Ensuring that you communicate your own boundaries with your friends and family moving forward is vital in combating post-lockdown anxiety. Informing them of what you are comfortable with helps them to create plans that suit everyone, including yourself. Sitting your friends down and discussing your boundaries over a coffee is a great way to do this.

Attempting to make everyone in your social group go clubbing without discussing the idea first would most likely lead to someone’s boundaries being broken. This can be very distressing and uncomfortable for many, especially at times such as these. It is vital that you engage your friends in what they are comfortable with and discuss any issues before planning social events, peer pressure can be difficult to handle especially after lockdown.

Vocalising and communicating your whole circles’ opinions and needs will help make everyone comfortable and relaxed. As a friend or family member it is crucial you take your loved ones’ boundaries into consideration, especially if they are suffering from post-lockdown anxiety.

Furthermore, if friends or family members refuse to alter their plans to take into account your wishes do not be afraid to cancel on them. Keeping you and your mental health safe is a key component in alleviating the adverse effects of anxiety and should not be challenged by your friends and family.


Everyday Steps

The before mentioned actions in fighting post-lockdown anxiety have all been centred around work and social environments. There are also steps and actions you can apply in your everyday life which will help ease the burden of anxiety for yourself and others.

By slowly building up your actions towards more outlandish ones you can gradually ease yourself into new activities and events. Do not commit to stressful environments and actions from the get go, work your way up. This way you can record what you are comfortable with and what will take you more time to re-adjust to.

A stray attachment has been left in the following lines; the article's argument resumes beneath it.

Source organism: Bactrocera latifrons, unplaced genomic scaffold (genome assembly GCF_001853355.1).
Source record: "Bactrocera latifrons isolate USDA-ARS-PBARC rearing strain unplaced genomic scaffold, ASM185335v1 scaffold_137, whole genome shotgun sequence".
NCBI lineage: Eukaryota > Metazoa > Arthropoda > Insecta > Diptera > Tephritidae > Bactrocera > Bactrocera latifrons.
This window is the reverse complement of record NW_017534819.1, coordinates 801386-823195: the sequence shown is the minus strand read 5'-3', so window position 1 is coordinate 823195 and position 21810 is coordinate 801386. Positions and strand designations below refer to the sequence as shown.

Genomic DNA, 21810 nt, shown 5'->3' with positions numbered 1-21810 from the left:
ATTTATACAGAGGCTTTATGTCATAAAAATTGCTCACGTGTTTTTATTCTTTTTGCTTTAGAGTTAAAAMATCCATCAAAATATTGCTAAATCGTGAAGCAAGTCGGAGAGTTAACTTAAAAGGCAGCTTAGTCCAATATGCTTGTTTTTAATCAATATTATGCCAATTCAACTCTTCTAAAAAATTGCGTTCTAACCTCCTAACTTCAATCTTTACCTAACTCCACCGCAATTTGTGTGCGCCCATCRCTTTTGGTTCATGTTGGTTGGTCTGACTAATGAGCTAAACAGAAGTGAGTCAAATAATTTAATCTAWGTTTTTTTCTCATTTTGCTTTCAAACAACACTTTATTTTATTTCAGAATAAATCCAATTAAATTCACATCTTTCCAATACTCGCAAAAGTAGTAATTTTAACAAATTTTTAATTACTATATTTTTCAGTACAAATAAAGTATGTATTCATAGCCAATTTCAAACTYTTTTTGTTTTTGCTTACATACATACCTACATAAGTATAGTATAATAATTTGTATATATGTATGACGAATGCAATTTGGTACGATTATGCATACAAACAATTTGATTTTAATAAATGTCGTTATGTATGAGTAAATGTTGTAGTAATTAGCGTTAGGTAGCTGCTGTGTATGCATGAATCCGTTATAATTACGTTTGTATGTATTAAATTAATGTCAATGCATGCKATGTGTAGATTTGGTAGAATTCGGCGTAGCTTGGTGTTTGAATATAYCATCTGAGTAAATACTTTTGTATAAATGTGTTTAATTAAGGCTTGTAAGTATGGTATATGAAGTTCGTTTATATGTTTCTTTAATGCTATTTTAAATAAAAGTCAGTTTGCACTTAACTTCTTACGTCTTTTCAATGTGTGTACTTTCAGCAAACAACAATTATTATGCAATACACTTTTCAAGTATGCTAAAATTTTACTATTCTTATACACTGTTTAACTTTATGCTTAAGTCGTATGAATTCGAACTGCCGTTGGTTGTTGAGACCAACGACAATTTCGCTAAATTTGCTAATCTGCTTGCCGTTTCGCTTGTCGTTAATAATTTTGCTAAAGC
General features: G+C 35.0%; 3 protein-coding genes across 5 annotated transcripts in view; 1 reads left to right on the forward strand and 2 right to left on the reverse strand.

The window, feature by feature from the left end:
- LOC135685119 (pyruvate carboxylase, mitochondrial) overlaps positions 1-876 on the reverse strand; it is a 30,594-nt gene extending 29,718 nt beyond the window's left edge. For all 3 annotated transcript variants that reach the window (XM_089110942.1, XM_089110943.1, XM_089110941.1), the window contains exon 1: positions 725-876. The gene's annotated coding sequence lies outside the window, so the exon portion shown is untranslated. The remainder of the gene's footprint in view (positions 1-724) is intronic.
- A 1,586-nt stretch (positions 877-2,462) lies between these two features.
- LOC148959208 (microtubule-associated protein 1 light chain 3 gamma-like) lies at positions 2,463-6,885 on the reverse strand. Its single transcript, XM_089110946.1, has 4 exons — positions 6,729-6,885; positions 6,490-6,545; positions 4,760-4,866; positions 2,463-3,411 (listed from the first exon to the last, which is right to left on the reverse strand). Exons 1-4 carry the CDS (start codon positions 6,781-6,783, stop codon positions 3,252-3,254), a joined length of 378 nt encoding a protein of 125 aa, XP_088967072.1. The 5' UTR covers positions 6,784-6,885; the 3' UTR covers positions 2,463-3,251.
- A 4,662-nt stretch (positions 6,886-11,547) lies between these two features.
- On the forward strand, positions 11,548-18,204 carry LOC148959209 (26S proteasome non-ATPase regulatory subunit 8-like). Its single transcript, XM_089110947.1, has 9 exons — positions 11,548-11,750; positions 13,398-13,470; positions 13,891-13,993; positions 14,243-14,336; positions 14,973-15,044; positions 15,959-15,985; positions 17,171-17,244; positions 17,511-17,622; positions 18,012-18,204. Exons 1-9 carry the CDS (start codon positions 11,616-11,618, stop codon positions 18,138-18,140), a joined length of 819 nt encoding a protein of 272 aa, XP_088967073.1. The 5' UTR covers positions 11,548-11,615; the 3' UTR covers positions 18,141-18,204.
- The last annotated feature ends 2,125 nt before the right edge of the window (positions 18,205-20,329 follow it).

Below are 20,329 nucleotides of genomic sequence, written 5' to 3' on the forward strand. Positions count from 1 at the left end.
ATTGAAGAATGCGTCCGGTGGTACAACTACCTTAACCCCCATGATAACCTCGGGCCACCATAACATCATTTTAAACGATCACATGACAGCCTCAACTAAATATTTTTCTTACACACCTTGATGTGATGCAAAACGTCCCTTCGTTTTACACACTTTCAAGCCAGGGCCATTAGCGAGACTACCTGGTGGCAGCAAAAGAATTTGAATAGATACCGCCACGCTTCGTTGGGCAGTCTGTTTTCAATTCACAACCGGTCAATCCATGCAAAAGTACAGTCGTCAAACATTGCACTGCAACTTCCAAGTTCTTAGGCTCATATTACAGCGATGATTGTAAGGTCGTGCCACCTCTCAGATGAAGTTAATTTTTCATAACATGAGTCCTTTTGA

With the aforementioned routine, allow for some flexibility. This way if you are ever struggling with your anxiety you can spend some time doing what you love and what relaxes you. Furthermore, if the opposite is true and you want to branch out you can do so as well. Do not limit yourself to a rigid unalterable routine, allow yourself to change it depending on your situation.

Practising mindfulness and focusing on the present will also help you to unwind and relax. When you are stressed and suffering from anxiety it is easy to get caught up in things you cannot control. When this becomes common make sure to take some time to focus on yourself. Adopt some breathing exercises to help to separate yourself from uncertainties. Mindfulness is oftentimes the solution to overthinking, it helps to calm your mind by focusing on what you can change.

Keep a record of what triggers your anxiety as well as what helps to tackle it. Discuss this list with people you trust and find the common thread behind them all. This helps create a situation where you know what to avoid and what to go to if you ever feel anxious. Knowing your anxiety is half of the battle in tackling it.


Knowing yourself and your Situation

All of these tips and actions are only effective if you take time to focus on yourself. Putting aside enough time to be able to care and focus on your mental health can be difficult, but with lockdown easing and the accompanying concerns approaching, it is vital in ensuring that you are in the best headspace possible to tackle post lockdown anxiety.

Most importantly do not judge yourself or your loved ones’ too harshly in the coming months, it is a difficult time for Britons and we all deserve to be given room to grow and heal from what has been a turbulent few months.

If after all these steps you still find that yourself or someone you know is suffering heavily from anxiety, contact your doctor immediately and seek professional help and support.